Kafka’s Animal Stories: Modernist Form and Interspecies Narrative

  • Marianne DeKoven
Part of the Palgrave Studies in Animals and Literature book series (PSAAL)


Kafka’s animal stories, especially “The Metamorphosis” and “A Report to an Academy,” have been of great interest to the interdisciplinary field of animal studies. A number of works in literary animal studies have used the complexity of Kafka’s stories to discuss such topics of current interest as crossing the human-animal divide, what we can and cannot know of what it is to be another animal, how writing from the point of view of a nonhuman animal can both provide possible exits from the solipsism of the modern or bourgeois subject and also shift our own understanding of human subjectivity, ontology, epistemology, and limitation; also, how thinking about these stories, and animal literature in general, can serve the goal of decentering anthropocentrism.1


Human Language Nonhuman Animal Crew Member Human Speech Human Philosophy 
These keywords were added by machine and not by the authors. This process is experimental and the keywords may be updated as the learning algorithm improves.


Unable to display preview. Download preview PDF.

Unable to display preview. Download preview PDF.

Works Cited

  1. Coetzee, J. M. The Lives of Animals. Princeton: Princeton University Press, 1999. Print.Google Scholar
  2. Conrad, Joseph. Heart of Darkness. 1899. Boston: Bedford/St. Martin’s, 2011. Print.Google Scholar
  3. DeKoven, Marianne. Rich and Strange: Gender, History, Modernism. Princeton: Princeton University Press, 1991.Google Scholar
  4. —. Utopia Limited: The Sixties and the Emergence of the Postmodern. Durham: Duke University Press, 2004. Print.Google Scholar
  5. Deleuze, Gilles, and Félix Guattari. A Thousand Plateaus: Capitalism and Schizophrenia. Trans. and Foreword, Brian Massumi. Minneapolis: University of Minnesota Press, 1987. Print.Google Scholar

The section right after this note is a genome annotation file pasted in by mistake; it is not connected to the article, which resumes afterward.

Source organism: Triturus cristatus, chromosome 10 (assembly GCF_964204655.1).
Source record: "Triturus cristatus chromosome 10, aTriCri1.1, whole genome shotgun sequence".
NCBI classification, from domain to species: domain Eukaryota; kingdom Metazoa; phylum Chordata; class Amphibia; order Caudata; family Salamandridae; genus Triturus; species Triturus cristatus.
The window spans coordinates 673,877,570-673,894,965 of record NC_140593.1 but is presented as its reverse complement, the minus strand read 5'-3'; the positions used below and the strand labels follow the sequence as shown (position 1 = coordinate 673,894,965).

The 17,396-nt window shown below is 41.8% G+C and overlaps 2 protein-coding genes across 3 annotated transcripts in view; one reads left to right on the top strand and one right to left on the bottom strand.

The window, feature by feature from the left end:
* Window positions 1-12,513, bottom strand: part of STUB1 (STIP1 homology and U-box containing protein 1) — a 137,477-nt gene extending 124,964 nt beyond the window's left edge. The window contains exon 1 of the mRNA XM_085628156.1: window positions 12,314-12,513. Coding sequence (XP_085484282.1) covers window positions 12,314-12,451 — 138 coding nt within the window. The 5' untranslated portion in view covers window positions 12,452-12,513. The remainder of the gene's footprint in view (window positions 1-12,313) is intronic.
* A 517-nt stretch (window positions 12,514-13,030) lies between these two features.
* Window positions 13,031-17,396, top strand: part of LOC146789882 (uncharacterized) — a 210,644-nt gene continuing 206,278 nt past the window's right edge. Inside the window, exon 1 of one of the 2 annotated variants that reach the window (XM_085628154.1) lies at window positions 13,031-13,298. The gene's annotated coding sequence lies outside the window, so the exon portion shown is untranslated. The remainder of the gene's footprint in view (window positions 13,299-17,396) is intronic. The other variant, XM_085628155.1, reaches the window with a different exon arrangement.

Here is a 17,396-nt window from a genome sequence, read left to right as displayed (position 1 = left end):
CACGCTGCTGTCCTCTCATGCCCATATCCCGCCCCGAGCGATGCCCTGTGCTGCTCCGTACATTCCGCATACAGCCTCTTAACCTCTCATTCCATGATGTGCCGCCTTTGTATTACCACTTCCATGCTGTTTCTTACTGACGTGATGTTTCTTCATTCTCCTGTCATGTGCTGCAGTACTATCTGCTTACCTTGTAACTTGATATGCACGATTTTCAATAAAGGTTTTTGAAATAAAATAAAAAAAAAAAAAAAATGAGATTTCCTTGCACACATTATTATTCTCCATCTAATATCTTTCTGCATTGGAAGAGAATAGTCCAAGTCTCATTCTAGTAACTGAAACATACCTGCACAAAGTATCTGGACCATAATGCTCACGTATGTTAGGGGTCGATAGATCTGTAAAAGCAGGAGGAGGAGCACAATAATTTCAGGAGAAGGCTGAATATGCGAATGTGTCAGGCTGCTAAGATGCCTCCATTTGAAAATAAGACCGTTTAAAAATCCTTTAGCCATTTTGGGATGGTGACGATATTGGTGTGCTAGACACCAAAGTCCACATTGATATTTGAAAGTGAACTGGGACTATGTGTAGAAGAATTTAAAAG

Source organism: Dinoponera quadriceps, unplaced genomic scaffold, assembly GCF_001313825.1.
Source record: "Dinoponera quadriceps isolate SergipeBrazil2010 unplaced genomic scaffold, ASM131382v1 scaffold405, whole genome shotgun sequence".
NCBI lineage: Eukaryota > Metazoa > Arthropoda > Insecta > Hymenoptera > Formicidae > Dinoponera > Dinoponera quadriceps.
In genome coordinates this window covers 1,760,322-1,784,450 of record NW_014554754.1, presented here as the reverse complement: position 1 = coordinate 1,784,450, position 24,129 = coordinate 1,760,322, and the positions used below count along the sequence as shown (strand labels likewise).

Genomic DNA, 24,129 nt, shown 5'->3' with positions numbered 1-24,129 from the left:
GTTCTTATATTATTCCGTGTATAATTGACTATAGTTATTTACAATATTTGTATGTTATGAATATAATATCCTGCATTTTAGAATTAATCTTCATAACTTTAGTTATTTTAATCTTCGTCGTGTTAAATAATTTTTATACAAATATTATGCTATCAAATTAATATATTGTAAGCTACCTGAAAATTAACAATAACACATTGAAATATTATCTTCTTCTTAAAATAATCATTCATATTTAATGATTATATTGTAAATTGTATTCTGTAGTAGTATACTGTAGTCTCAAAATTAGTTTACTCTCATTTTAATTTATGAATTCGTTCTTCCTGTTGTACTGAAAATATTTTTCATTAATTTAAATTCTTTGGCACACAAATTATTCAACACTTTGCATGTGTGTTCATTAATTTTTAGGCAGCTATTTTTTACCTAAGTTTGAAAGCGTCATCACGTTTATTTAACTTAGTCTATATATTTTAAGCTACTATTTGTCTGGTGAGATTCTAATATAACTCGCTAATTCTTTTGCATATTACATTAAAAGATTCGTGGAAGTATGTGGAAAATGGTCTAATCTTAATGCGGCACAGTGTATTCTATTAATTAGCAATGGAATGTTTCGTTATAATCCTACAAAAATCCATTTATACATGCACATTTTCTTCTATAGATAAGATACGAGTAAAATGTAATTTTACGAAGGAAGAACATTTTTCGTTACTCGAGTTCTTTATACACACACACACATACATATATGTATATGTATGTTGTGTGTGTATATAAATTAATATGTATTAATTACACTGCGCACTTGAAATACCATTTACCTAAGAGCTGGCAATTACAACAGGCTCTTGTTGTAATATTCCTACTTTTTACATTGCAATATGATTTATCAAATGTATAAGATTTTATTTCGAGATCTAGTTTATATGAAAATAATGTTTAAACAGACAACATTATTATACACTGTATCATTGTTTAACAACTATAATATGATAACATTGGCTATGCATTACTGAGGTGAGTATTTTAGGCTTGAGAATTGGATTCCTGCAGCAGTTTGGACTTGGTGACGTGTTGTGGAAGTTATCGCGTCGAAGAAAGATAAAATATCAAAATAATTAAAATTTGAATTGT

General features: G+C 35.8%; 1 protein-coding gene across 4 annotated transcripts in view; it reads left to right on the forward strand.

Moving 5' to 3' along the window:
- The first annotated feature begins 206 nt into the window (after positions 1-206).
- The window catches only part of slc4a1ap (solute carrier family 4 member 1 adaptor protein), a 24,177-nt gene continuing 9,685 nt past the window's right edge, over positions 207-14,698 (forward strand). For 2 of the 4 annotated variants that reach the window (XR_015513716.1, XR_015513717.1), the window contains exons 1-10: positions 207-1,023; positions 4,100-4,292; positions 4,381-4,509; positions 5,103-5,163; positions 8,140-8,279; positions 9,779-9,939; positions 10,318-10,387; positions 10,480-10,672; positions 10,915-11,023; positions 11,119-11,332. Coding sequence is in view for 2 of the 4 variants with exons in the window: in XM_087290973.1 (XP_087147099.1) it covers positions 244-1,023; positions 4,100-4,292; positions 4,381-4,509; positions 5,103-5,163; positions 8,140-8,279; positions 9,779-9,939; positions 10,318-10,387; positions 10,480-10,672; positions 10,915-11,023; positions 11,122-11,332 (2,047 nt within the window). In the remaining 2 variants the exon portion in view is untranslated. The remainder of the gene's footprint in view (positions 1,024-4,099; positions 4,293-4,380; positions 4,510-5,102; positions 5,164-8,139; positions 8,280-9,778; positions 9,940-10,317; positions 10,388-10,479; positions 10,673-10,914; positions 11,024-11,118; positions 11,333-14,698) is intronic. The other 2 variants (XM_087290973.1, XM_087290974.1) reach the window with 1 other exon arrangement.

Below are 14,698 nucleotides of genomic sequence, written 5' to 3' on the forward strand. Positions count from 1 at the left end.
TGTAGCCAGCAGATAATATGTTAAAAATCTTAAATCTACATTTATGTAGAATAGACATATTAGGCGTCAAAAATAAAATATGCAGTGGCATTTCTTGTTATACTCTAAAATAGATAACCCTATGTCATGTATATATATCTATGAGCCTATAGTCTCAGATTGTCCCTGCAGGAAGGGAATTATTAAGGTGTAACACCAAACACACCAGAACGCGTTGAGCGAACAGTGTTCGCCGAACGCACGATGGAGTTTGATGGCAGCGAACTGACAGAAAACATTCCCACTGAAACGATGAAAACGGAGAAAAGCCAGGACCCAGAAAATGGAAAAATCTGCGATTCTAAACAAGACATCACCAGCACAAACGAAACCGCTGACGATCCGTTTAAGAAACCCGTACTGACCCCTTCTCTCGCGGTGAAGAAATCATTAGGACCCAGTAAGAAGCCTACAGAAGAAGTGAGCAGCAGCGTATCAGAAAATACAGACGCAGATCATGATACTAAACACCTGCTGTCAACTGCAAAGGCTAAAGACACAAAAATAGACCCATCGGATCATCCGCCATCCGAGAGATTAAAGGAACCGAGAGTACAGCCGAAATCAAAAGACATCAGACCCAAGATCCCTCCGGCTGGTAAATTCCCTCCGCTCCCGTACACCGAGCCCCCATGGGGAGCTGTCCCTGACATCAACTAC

6. —. Kafka: Toward A Minor Literature. Trans. Dana Polan. Minneapolis: University of Minnesota Press, 1986. Print.Google Scholar
  7. Derrida, Jacques. Of Grammatology. Trans. Gayatri Chakravorty Spivak. Baltimore: The Johns Hopkins University Press, 1976. Print.Google Scholar
  8. Foucault, Michel. Discipline and Punish. Trans. Alan Sheridan. New York: Vintage Books, 1979. Print.Google Scholar
  9. Freud, Sigmund. “The Uncanny.” 1919. In Sigmund Freud: The Uncanny. Trans. David McLintock. New York: Penguin, 2003. 121–58. Print.Google Scholar
  10. Gilman, Sander. Franz Kafka, the Jewish Patient. New York: Routledge, 1995. Print.Google Scholar
  11. Ham, Jennifer, and Matthew Senior, eds. Animal Acts: Configuring the Human in Western History. New York: Routledge, 1997. Print.Google Scholar
  12. Harel, Naama. “De-allegorizing Kafka’s Ape: Two Animalistic Contexts.” In Lucht and Yaari 53–66. Print.Google Scholar
  13. Humanimalia: A Journal of Human/Animal Interface Studies. Founded by Istvan Csicseray-Ronay, Jr., and Sherryl Vint. DePauw University. Online journal.Google Scholar
  14. Kafka, Franz. The Complete Stories. Ed. Nahum Glatzer. Foreword John Updike. New York: Schocken Books, 1971. Print.Google Scholar
  15. Lippit, Akira Mizuta. Electric Animal: Toward a Rhetoric of Wildlife. Minneapolis: University of Minnesota Press, 2000. Print.Google Scholar
  16. Lucht, Marc, and Donna Yarri, eds. Kafka’s Creatures: Animals, Hybrids, and Other Fantastic Beings. Lanham, Boulder, New York, Toronto, Plymouth, UK: Rowman & Littlefield Publishers, 2010. Print.Google Scholar
  17. Mitchell, W. J. T. Foreword. In Wolfe ix–xiv.Google Scholar
  18. Morrison, Toni. Beloved. New York: Alfred A. Knopf, 1987. Print.Google Scholar
  19. Norris, Margot. Beasts of the Modern Imagination. Baltimore: The Johns Hopkins University Press, 1985. Print.Google Scholar
  20. —. “Kafka’s Hybrids: Thinking Animals and Mirrored Humans.” In Lucht and Yarri 17–32. Print.Google Scholar
  21. Scholtmeijer, Marian. “What is ‘Human’?” In Ham and Senior 127–143.Google Scholar
  22. Shukin, Nicole. Animal Capital: Rendering Life in Biopolitical Times. Minneapolis: University of Minnesota Press, 2009. Print.Google Scholar
  23. Wolfe, Cary. Animal Rites. Chicago: University of Chicago Press, 2003. Print.Google Scholar

Copyright information

© Marianne DeKoven 2016

Authors and Affiliations

  • Marianne DeKoven

There are no affiliations available

Personalised recommendations